Such a view represents only the negative half of the reality. On a positive side, this group is very dynamic, some parishes have their own properties and there are some younger clergy, over fifteen altogether now. Its larger parishes attract mainly Eastern Europeans, who are deprived of services in their own languages, or of once lapsed Greeks. Some of these people know their Faith and are able to educate the Antiochian clergy. The recent appointment for them, 20 years late, of an Antiochian bishop, who may get a visa to come to England this November, could at last mean the introduction of liturgical discipline and an entry into the mainstream of the Church from the margins. This should include teaching clergy how to serve, teaching people how to sing (at present Anglicanized ‘Russian-style’ singing is used), as well as stopping intercommunion, ‘charismatic’ and other alien practices, such as the commemoration of the Armenians and Ethiopians as Orthodox, using girl acolytes or making communion compulsory for all, as does happen in some parishes.

Antiochian services I have attended resemble a mixture of Anglicanism and a very confused knowledge of the Orthodox typicon with invented services, a kind of ‘make it up as you go’ approach. This style has discredited the Antiochian group. In conclusion, the Antiochians have zeal, which is admirable, but not knowledge, which is not admirable. The question is if they want the knowledge and have the humility to accept the discipline and traditions of the Orthodox Church and an Orthodox bishop, instead of imposing Anglican agendas on the faithful. Retired Anglican priests whose hobby is the ‘Eastern rite’ are one thing, the Orthodox Church is another.

2. The Patriarchate of Constantinople

a. The Archdiocese of Thyateira

This is a large and mostly Greek Cypriot Diocese, whose ruling hierarch must have either a Greek or Cypriot or Turkish passport. However, as the Greek Cypriots mainly moved to England from Commonwealth Cyprus between 1945 and 1975, they are now dying out. Nationalism is rife and English enquirers into Orthodoxy (as well as Romanians and others) are typically turned away from parishes and told to go and join the Anglican Church because they ‘are not Greeks’. The loss of young Cypriots is such that no fewer than six ethnic Cypriots are priests in the Anglican Diocese of London. At least there they can understand the services.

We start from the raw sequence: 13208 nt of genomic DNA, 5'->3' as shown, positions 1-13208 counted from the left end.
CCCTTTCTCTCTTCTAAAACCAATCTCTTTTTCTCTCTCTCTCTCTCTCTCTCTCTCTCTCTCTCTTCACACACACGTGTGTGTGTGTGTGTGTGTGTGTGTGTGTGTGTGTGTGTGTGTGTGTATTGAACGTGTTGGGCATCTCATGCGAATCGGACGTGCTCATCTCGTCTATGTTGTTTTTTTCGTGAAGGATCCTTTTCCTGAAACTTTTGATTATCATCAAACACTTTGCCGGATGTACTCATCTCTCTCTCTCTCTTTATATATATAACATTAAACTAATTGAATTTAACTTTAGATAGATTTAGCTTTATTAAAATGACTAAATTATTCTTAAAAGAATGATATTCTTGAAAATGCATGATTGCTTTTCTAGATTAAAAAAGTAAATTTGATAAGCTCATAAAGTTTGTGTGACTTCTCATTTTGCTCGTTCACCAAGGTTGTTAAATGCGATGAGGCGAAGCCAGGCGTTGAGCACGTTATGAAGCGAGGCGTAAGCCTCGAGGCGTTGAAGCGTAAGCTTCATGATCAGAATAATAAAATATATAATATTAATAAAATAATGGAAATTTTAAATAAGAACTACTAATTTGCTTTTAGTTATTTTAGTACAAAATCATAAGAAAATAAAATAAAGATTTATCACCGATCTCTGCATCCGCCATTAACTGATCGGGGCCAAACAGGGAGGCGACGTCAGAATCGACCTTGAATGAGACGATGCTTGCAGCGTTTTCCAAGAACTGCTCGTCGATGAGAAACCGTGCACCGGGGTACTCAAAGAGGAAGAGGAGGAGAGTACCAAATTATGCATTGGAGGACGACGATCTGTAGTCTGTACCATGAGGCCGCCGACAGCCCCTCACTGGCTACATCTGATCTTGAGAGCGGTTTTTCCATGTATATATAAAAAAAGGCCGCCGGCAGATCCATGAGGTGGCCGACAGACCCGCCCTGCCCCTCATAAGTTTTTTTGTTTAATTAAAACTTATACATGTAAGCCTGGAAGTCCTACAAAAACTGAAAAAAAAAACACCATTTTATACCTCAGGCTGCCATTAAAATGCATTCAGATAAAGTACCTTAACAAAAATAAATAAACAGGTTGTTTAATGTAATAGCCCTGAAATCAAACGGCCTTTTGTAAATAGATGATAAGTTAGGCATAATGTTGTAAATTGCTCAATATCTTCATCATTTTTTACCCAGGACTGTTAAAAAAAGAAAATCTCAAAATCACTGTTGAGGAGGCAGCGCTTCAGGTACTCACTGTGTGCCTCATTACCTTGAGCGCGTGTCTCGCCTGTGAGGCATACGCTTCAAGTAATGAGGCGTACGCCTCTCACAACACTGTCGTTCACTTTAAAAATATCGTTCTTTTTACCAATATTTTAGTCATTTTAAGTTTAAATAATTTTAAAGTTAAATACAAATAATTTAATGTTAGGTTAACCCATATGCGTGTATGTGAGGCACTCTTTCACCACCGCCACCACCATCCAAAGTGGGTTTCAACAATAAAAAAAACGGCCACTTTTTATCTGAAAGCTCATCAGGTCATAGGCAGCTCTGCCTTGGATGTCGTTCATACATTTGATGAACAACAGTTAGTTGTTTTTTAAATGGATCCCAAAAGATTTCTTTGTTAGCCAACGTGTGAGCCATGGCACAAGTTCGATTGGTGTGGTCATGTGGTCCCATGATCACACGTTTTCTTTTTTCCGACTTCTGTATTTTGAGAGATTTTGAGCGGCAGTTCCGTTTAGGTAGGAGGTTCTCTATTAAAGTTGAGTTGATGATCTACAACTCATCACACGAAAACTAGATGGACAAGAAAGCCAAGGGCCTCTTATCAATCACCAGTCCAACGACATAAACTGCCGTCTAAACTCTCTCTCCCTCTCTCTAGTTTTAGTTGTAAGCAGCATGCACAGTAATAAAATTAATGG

The hellenization of the few Anglicans who have been received and ordained is obligatory. Ultra-Greek names like Kallistos, Meliton, Aristobulos, Athanasios, Eleutherios, Dionysios, Christodoulos, Pankratios, Ephraim, Panteleimon, Palamas, Kosmas etc are placed on ex-Anglican vicars with perfectly good Orthodox names and they are ordained as cheap (unpaid) Greek Orthodox clergy. One of them is so hellenized that he even changed his surname to a Greek name. The best-known example of this group is the former Oxford academic, Timothy (Metr Kallistos) Ware, who lives very much as a retired parish priest and has never been a diocesan bishop, but rather a ‘conference bishop’. These hellenized ex-Anglicans use Russian-style singing in their services, probably because of the difficulty of using foreign-sounding Greek chant in any language other than Greek.

b. The Deanery of the Exarchate

As elsewhere in the world, the Patriarchate of Constantinople has for political reasons also taken into its jurisdiction dissidents such as Ukrainian nationalists and the Paris Exarchate. The latter group has again been present in England since 2006, refounded by 300 mainly ex-Anglican ‘Bloomites’, including over ten clergy. In other words, these were dissidents from the Sourozh Diocese of the then Moscow Patriarchate (MP), previously run by Metr Antony Bloom (see below, Paragraph 3b). After the death in 2004 of Metr Antony, their leader and protector, these did not want to adhere to the discipline and traditions of the real Russian Orthodox Church, which were then being reintroduced into their Diocese. Thus, they left for the Paris Exarchate, at first under the controversial Bishop Basil (Osborne), then after his defrocking becoming a small Deanery.

Here, under the Patriarchate of Constantinople, they would be allowed to do anything they wanted, including keeping the personal practices of Metr Antony (Bloom), without interference from either Constantinople or Thyateira or Paris, as one of their clergy proudly told me. For example, they could have communion without confession, give intercommunion (as their Amphipolis website used to proclaim, though now they tell me that intercommunion is limited to Monophysites), use the new calendar, celebrate the Proskomidia in the middle of the Church, wear Greek vestments (strange when you claim to be of the Russian Tradition) or shout out names during the service in Anglican ‘charismatic’ style, or make communion compulsory for all.